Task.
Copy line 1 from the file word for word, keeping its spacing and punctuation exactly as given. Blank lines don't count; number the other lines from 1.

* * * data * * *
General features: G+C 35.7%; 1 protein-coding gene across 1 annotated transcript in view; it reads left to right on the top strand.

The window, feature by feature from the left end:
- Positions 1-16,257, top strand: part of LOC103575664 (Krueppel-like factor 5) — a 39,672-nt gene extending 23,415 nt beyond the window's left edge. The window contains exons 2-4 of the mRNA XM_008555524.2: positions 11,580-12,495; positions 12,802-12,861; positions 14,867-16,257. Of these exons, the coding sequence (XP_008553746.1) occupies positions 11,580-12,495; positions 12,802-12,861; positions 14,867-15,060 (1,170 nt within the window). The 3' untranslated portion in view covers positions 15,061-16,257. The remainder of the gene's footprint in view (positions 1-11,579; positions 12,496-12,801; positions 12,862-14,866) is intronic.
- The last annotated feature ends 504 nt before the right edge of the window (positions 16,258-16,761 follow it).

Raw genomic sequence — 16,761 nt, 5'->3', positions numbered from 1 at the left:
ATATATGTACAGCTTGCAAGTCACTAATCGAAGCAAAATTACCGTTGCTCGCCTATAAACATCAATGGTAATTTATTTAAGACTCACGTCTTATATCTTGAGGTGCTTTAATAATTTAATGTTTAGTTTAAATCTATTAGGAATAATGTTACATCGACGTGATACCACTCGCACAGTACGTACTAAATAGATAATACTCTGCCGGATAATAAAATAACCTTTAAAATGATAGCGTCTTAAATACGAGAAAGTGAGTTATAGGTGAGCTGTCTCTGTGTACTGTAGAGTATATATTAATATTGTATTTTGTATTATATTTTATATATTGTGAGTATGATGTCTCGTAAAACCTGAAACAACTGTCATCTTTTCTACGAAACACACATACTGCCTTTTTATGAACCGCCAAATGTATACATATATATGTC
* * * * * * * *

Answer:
General features: G+C 35.7%; 1 protein-coding gene across 1 annotated transcript in view; it reads left to right on the top strand.